Review Price free/subscription
You've only got to look on Lexmark's site to see there are numerous ways to dress up an all-in-one printer to appeal to a variety of different customers. The X4650 is aimed at the home and student populations, but has a more serious appearance and a lower asking price than many.
Perhaps the fashion for piano-black and ice-white cases has run its course, as this machine has reverted to a silk black with a silver wraparound and looks more purposeful for it. It has a conventional paper path, leading from a steeply inclined feed tray at the rear to a pull-out, output tray at the front. Lift the top cover and you can see the Contact Image Sensor scan head. Using a CIS scanner keeps the mechanism thin and any warm-up time short.
To the right of the scanner is a simple control panel, using a high-contrast, white-on-black, two-line LED display that works much better than typical LCD panels, no matter what the ambient lighting. The seven adjustment buttons sit behind a silvered bank of four, which switch modes and start a copy job. Right at the front is a power button, with an inset light, which pulses when the device is in sleep mode.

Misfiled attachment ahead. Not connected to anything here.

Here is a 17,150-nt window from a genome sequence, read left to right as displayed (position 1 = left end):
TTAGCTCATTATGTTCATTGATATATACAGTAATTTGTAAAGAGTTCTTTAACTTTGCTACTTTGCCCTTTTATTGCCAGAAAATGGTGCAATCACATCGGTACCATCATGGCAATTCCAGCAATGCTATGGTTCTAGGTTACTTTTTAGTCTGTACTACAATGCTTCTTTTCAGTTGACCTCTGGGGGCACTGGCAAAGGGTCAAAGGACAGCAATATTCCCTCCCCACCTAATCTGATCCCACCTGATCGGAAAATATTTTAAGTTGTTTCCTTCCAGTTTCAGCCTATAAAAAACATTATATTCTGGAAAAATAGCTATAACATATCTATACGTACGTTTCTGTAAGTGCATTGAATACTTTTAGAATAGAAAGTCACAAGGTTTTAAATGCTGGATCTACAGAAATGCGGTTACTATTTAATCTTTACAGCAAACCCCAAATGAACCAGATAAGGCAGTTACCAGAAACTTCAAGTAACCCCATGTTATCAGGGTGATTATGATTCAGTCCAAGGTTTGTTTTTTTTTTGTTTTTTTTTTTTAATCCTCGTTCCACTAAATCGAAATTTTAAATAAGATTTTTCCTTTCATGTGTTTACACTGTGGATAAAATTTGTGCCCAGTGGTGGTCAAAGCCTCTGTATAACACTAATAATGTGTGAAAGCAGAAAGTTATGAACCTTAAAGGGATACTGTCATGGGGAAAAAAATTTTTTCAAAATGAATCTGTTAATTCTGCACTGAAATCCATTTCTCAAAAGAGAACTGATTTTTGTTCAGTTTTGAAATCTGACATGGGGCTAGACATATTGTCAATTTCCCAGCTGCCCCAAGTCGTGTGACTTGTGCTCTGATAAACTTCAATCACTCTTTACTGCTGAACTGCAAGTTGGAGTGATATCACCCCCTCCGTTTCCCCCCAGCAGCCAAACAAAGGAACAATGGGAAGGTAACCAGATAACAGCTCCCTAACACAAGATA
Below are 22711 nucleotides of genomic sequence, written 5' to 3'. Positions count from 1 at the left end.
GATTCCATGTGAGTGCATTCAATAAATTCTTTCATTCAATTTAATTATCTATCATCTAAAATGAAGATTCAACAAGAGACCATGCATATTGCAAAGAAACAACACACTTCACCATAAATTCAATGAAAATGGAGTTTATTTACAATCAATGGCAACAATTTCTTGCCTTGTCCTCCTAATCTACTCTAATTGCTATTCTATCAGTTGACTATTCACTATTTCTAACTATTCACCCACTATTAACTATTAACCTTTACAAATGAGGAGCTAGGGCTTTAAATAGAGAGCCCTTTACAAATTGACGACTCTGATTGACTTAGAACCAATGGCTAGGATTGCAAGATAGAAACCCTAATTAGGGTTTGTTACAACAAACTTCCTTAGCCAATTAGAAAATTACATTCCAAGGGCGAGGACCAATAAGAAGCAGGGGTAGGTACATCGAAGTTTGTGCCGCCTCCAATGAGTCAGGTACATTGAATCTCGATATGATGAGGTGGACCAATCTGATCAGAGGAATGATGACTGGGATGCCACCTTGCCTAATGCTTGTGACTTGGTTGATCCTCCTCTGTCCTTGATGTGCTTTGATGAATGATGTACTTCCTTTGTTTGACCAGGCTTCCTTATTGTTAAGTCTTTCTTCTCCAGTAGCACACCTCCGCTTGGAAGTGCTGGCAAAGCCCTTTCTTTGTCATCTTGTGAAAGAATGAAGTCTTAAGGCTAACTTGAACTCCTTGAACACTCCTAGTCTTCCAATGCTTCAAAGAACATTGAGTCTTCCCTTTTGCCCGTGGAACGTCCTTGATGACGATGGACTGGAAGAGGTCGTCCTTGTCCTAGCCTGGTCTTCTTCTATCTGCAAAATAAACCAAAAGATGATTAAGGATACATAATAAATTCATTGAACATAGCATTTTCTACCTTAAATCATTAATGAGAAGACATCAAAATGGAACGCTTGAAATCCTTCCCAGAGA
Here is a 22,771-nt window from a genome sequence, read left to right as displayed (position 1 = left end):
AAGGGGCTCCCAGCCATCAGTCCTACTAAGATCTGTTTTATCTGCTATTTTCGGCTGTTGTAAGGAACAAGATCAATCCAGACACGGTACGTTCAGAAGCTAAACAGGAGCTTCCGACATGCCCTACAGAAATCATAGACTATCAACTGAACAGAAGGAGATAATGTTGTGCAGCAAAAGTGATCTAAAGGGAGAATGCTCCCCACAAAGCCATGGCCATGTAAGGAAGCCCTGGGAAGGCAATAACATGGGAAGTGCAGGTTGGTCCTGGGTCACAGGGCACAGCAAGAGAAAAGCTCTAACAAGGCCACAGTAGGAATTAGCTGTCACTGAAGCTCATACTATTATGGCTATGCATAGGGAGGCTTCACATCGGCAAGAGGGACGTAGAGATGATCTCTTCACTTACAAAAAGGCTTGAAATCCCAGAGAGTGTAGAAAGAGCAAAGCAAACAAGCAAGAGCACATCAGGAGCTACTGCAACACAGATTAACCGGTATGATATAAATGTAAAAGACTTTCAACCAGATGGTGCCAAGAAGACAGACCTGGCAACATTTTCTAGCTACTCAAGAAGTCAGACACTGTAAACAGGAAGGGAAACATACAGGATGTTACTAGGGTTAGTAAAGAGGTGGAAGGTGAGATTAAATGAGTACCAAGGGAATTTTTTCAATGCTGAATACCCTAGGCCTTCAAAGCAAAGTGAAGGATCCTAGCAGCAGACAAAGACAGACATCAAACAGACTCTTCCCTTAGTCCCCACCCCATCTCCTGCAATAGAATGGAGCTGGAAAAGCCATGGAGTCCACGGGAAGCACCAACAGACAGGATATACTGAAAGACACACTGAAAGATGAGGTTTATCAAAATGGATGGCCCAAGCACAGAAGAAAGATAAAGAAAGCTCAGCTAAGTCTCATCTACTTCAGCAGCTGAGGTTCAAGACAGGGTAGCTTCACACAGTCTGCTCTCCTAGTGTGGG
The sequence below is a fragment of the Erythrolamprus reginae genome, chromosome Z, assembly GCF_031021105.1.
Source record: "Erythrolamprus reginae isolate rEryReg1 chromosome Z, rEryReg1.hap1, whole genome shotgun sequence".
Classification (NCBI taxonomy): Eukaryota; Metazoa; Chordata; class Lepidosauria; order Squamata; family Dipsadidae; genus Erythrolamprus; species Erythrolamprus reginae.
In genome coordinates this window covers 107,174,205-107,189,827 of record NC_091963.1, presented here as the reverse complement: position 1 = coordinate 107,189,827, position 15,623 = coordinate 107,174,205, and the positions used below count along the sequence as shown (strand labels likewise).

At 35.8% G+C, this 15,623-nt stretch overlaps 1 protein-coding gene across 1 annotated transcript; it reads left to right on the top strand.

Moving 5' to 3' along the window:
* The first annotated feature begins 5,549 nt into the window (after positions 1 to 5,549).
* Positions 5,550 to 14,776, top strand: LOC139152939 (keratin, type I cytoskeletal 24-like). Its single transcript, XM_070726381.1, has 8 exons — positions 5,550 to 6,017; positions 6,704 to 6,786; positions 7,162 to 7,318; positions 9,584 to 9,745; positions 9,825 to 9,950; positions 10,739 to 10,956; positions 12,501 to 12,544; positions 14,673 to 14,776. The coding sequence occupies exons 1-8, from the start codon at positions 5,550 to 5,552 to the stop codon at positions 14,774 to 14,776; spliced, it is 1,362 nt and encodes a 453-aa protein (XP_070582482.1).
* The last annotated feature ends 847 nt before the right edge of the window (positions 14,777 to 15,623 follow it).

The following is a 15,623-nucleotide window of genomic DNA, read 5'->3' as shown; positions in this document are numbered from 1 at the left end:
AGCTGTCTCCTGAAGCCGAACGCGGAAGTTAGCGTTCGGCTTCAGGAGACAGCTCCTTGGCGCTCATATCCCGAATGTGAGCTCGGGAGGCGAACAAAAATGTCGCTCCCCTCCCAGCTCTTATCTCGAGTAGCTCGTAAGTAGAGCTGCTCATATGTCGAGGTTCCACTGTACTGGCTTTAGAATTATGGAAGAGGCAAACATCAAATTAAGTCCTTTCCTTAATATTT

Below the controls is a standard pair of memory card slots, which cater for the common types, though not for a Microdrive. There's a PictBridge socket there, too. At the back, as well as the ubiquitous USB socket, there's a stubby Wi-Fi aerial, as this machine, like so many recent Lexmark all-in-ones, is wireless networkable straight from the box.
Hardware installation is as simple as lifting up the scanner section and plugging in a couple of cartridges. The X4650 uses a black and a tri-colour cartridge, with the option of fitting a photo cartridge instead of the black, if you're after six-ink photos.
The software bundle includes Abbyy Sprint OCR software and the usual applets for printing photos and scanning. Without a colour LCD to preview thumbnails of images from memory cards, the easiest way to work is to upload the thumbnails to the supplied PC application and print them from there.
Lexmark's print driver has had a makeover and is cleaner and easier to understand. There's more automation to the setup, too so, for example, when we printed our test photo on Automatic, the printer chose best quality print and recognised Lexmark's Premium Photo Paper.